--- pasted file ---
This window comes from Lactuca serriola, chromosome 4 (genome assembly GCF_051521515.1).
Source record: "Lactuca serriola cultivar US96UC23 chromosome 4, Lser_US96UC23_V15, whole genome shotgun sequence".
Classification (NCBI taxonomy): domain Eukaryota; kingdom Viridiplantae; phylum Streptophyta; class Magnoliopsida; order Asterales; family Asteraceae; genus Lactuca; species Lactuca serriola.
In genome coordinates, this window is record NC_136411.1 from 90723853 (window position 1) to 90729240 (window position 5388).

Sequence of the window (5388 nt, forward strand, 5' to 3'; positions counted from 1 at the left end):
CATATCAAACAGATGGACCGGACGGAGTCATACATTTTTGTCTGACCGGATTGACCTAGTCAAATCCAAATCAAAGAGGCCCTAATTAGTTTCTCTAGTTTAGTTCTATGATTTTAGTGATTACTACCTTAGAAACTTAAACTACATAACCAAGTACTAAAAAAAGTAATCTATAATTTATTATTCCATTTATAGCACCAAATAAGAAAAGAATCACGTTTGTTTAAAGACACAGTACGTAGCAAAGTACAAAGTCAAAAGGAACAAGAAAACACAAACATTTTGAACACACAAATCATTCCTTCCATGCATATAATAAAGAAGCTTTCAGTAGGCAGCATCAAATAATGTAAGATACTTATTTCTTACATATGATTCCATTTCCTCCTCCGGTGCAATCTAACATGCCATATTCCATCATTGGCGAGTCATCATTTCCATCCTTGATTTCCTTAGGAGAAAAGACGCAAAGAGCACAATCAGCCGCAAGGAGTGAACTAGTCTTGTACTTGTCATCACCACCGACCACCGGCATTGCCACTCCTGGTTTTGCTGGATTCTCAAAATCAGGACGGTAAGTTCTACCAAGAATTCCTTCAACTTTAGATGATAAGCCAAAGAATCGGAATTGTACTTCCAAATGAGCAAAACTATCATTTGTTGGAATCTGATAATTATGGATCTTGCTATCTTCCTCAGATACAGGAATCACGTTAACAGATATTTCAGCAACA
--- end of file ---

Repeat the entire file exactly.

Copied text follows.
This window comes from Lactuca serriola, chromosome 4 (genome assembly GCF_051521515.1).
Source record: "Lactuca serriola cultivar US96UC23 chromosome 4, Lser_US96UC23_V15, whole genome shotgun sequence".
Classification (NCBI taxonomy): domain Eukaryota; kingdom Viridiplantae; phylum Streptophyta; class Magnoliopsida; order Asterales; family Asteraceae; genus Lactuca; species Lactuca serriola.
In genome coordinates, this window is record NC_136411.1 from 90723853 (window position 1) to 90729240 (window position 5388).

Sequence of the window (5388 nt, forward strand, 5' to 3'; positions counted from 1 at the left end):
CATATCAAACAGATGGACCGGACGGAGTCATACATTTTTGTCTGACCGGATTGACCTAGTCAAATCCAAATCAAAGAGGCCCTAATTAGTTTCTCTAGTTTAGTTCTATGATTTTAGTGATTACTACCTTAGAAACTTAAACTACATAACCAAGTACTAAAAAAAGTAATCTATAATTTATTATTCCATTTATAGCACCAAATAAGAAAAGAATCACGTTTGTTTAAAGACACAGTACGTAGCAAAGTACAAAGTCAAAAGGAACAAGAAAACACAAACATTTTGAACACACAAATCATTCCTTCCATGCATATAATAAAGAAGCTTTCAGTAGGCAGCATCAAATAATGTAAGATACTTATTTCTTACATATGATTCCATTTCCTCCTCCGGTGCAATCTAACATGCCATATTCCATCATTGGCGAGTCATCATTTCCATCCTTGATTTCCTTAGGAGAAAAGACGCAAAGAGCACAATCAGCCGCAAGGAGTGAACTAGTCTTGTACTTGTCATCACCACCGACCACCGGCATTGCCACTCCTGGTTTTGCTGGATTCTCAAAATCAGGACGGTAAGTTCTACCAAGAATTCCTTCAACTTTAGATGATAAGCCAAAGAATCGGAATTGTACTTCCAAATGAGCAAAACTATCATTTGTTGGAATCTGATAATTATGGATCTTGCTATCTTCCTCAGATACAGGAATCACGTTAACAGATATTTCAGCAACA